Reflections of the Self

Published November 23, 2013 by Fat Heffalump

So y’all probably heard the hullaballoo yesterday about the anti-selfie post on that bastion of white-lady fauxmenism, Jezebel.  No, I’m not going to link to it, it’s a big stinky pile of poo poo written by a privileged thin, white, able-bodied, cis-het woman who seems to think it’s only acceptable to post pics of yourself online if you’re flashing how you’ve bought new shit (not that I have a problem with people sharing pics of stuff they’ve bought – I do it myself, it was just her attitude, ya know?)  and that if you do post pics of yourself online, it’s a “cry for help”.  Yeah I know, puke-city right?  If you really must see it, you can go find it on Jezebel.

So born from the backlash to that awful Jezzie piece was a Twitter hashtag #FeministSelfie born of this twitter conversation between @convergecollide and @thewayoftheid:

Not only did the hashtag inspire a plethora of awesome selfies by women all over the world, from all walks of life (most notably a lot of marginalised women awesomely self representing – PROPER diversity!) but there have been some very good posts about how selfies are important and how women should not be shamed for sharing selfies.  I’ll post some links at the bottom of this post, and please share any others that you know of.

I wrote about the power of selfies back in June (what can I say, I’m a visionary :-P) but I was thinking about how I’ve grown since I started posting selfies, and I got to wondering what my first selfie was.  I went back through all of my digital photos this morning to see what I could find.  The first thing I discovered is that I have digital photos going back to my first digital camera, which was 2001.  My first phone camera kicks in about 2003.  However, my first selfie doesn’t happen until December 2009!  Which tells you just how long it took me to be comfortable with a) willingly having my photograph taken, and b) posting a self portrait of myself online.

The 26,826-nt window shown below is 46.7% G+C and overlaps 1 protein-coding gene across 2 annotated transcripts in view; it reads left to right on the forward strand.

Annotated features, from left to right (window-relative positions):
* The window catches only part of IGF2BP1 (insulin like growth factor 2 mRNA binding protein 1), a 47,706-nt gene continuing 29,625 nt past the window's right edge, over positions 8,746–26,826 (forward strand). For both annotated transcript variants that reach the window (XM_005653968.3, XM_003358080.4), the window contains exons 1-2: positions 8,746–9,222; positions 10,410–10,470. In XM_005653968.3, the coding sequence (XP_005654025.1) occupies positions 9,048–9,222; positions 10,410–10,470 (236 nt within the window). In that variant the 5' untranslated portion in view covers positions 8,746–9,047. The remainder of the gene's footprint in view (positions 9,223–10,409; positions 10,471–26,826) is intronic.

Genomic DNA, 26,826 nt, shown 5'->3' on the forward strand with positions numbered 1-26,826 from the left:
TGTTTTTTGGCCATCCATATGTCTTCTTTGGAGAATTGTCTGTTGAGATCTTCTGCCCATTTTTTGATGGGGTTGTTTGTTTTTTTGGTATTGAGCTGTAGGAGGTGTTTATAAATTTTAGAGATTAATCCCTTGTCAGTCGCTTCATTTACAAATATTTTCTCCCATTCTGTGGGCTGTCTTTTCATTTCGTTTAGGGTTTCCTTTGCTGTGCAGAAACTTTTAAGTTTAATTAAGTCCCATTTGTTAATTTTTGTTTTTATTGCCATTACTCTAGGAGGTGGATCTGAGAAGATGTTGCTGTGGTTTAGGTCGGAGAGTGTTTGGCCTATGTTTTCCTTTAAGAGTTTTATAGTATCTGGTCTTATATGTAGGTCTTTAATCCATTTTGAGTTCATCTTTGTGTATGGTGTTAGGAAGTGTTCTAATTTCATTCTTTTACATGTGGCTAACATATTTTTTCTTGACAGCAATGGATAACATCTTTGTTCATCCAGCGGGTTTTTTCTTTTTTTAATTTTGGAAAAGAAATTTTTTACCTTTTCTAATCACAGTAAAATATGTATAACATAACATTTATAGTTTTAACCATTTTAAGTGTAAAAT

Here’s my first ever selfie:


December 2009

I remember just why I took this photograph.  I was trying to capture in my camera how my hair looked at the back with my awesome new colour (thus the mirror behind me) and I snapped this photo.  For the first time ever, I liked a photo of myself.  My hair was an awesome colour.  I looked comfortable and happy.  I was learning to be comfortable in my fat body (I had started blogging about being fat about six months before) and I wanted to share this photo to show my friends my new hair colour, especially my friends overseas.

Forward through to last week, and a countless number of selfies since, and here one of my most recent selfies:


November 2013

Snapped while I was sitting up the back of a meeting room, waiting for my turn to give a presentation to a bunch of my colleagues.  I see something very different in myself and in my expression in comparison to the first sefie.  My confidence is stronger.  I gaze into the lens far more relaxed than in the first photograph, and I didn’t bother to try to make the angle “flattering”, just tried to get the shot composed with good light and not chop half my face off.  Even in my choice of hair style and glasses tells me how I’ve changed over the years.  My style is now for me, not to appease others.  I scrape my hair back off my face to keep me cool and comfortable instead of using it to try to “hide” my fatness.  My glasses say “We’re here!” not “I want to disappear.”  I let my double chin be seen.

This didn’t happen by magic.  It happened because I took selfies and got used to seeing myself from all different angles, and more importantly, I saw other women’s selfies.  I saw women represented by themselves who are NEVER represented in the media.  I saw women of different ages, races, sizes, ability, gender presentation, level of income and sexuality.  I saw some women who looked like me, and many who didn’t.  I saw women who didn’t look like those I saw in magazines and on television or at the movies.  I saw women who are fat, or had wrinkles, scars, or pimples, or are hairy.  I saw women who had no makeup on, and those who use their makeup as expressionist art.